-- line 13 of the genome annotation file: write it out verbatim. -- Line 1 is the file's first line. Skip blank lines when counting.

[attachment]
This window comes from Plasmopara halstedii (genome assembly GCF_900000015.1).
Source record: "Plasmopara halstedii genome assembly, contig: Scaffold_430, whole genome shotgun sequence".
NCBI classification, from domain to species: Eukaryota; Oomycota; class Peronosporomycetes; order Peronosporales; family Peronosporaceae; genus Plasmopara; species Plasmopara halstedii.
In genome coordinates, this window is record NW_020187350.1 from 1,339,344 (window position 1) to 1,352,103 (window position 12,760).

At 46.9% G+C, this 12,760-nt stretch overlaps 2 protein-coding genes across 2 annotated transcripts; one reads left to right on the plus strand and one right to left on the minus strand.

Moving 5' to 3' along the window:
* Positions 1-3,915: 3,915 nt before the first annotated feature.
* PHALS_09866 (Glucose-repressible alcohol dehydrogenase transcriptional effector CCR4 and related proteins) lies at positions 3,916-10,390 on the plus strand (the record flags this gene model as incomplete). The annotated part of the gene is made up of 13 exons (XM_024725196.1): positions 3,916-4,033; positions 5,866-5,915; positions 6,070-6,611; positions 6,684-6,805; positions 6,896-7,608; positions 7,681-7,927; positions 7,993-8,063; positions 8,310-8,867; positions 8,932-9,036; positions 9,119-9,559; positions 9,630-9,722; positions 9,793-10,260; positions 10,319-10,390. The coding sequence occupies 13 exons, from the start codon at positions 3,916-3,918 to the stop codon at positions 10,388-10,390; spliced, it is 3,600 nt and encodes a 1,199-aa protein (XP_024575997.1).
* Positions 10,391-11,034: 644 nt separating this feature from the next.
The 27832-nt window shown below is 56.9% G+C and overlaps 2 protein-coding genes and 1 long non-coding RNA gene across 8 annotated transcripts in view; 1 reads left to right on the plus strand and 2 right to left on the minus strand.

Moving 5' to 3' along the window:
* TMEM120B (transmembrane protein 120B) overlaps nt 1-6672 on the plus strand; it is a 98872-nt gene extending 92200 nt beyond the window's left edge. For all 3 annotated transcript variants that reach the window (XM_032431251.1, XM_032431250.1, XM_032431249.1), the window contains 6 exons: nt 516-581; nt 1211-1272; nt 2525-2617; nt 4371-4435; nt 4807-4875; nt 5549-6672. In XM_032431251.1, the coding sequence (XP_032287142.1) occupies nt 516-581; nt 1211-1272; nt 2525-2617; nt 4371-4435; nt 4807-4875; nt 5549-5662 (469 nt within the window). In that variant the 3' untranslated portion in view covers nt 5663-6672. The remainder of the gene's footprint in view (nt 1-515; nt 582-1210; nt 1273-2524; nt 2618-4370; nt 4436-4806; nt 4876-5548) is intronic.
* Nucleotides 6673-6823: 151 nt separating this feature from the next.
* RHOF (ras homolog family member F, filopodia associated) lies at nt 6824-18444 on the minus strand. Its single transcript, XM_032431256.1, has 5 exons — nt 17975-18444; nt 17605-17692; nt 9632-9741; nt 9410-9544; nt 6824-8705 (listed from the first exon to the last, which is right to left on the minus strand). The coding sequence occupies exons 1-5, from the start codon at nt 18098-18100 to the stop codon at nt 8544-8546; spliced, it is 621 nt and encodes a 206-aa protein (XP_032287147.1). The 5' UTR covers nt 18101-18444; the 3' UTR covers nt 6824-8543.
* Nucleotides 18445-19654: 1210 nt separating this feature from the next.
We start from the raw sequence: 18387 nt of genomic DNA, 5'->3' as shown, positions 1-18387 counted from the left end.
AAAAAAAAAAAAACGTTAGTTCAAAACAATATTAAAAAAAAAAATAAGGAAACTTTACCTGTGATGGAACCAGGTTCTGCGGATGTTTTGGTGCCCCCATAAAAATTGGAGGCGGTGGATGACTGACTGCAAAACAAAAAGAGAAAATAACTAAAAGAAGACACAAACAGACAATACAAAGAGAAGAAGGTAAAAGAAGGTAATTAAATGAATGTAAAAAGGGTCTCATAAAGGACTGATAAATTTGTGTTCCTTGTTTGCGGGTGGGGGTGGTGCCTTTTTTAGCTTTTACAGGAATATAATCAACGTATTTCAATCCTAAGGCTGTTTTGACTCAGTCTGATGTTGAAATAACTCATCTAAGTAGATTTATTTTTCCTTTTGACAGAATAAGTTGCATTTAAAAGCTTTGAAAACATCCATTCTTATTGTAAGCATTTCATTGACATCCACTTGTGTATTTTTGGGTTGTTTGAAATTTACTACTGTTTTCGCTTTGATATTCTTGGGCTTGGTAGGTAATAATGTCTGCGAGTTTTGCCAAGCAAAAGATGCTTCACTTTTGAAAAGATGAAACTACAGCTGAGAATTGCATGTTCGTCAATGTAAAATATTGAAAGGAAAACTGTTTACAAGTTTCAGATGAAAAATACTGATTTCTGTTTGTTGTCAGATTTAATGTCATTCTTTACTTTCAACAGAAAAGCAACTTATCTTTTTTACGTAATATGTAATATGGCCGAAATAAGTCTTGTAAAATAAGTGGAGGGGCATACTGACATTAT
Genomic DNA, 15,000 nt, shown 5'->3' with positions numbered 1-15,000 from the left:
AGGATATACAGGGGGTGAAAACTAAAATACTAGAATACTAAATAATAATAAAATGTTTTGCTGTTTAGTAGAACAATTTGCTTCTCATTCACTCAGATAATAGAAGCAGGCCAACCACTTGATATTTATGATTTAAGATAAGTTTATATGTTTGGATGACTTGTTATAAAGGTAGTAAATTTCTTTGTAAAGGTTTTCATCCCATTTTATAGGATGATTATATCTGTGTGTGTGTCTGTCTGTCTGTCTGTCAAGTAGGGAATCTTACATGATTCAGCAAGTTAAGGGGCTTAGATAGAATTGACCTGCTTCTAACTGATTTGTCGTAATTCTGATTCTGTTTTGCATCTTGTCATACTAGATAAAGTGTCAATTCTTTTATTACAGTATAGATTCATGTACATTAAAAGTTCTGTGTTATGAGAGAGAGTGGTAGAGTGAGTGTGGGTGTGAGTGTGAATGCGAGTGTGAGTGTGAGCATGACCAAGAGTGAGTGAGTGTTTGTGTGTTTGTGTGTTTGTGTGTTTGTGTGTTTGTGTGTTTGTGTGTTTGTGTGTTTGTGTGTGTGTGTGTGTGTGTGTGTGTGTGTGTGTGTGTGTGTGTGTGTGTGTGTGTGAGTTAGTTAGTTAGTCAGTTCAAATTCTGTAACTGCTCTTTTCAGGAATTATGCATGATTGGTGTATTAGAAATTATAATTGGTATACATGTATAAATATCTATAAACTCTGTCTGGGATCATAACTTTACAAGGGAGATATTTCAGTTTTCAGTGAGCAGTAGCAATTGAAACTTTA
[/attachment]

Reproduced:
* Nucleotides 6673-6823: 151 nt separating this feature from the next.